OmniOutliner for Mac 4.2.1

It’s on the Omni website and will be on the Mac App Store once approved. (In a week, give or take, I suppose.)

I like this particular release a ton because we concentrated on fixing crashing bugs to the exclusion of almost everything else.

Ideally we’d have zero known crashing bugs. OmniOutliner isn’t quite there, but it can see that promised land from where it stands.

Argument about crashes

You could argue that fixing crashes isn’t that important these days. The risk of data loss isn’t what it was, now that so many apps do auto-saving, syncing, and state restoration. And re-launching an app is much quicker than it used to be. (Remember the old days of counting the number of bounces in the Dock?)

So a crash is really just a slight annoyance, you could argue — and you could argue that users take the occasional crash in stride.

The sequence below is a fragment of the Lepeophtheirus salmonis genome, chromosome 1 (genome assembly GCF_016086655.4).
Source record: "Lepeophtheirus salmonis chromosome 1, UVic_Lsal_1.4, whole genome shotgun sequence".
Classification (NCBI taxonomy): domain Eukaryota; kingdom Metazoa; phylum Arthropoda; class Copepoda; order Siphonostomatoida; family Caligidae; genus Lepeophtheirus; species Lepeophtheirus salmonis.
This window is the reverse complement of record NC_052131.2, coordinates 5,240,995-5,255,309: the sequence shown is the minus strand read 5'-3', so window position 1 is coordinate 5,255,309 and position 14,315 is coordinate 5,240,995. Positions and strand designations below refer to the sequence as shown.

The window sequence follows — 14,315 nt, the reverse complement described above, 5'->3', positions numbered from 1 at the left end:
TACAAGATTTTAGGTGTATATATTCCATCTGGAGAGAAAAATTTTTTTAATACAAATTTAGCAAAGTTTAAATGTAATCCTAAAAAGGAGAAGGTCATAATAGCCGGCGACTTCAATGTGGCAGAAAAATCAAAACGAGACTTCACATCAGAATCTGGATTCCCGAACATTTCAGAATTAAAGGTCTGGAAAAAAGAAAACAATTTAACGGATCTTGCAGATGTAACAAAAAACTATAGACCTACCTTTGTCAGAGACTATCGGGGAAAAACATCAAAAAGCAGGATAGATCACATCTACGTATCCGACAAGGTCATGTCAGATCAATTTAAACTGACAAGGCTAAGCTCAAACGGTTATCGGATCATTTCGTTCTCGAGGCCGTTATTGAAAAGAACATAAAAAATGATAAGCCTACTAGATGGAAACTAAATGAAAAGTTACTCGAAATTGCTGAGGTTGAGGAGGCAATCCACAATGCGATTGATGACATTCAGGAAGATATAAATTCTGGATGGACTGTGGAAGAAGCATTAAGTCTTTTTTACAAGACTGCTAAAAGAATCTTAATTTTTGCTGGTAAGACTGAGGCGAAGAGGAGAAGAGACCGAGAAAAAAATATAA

I understand the argument, and I disagree. Each crash means somebody got a little surprised and angry, even if only for a moment — and that’s hard to wave away. If you care about your craft, you care deeply that what you make never unintentionally makes somebody mad.

And it’s also notable that once a user triggers a particular crash, they’re fairly likely to hit it again. Maybe it’s something about their document, or their machine, or the steps they’re taking to accomplish a certain task.

That person won’t be slightly annoyed at the second and third crashes. That person is — quite rightly — going to email support, particularly if the crash stops them from completing their work. So now the crash, however rare, is costing the developer time and money. (If you don’t buy the craft argument, you should buy this pragmatic one.)

Software doesn’t have to crash. You may think that it’s an idealistic goal, but it’s not — it’s do-able (I’ve done it; other people have done it), and it matters.

01 May 2015

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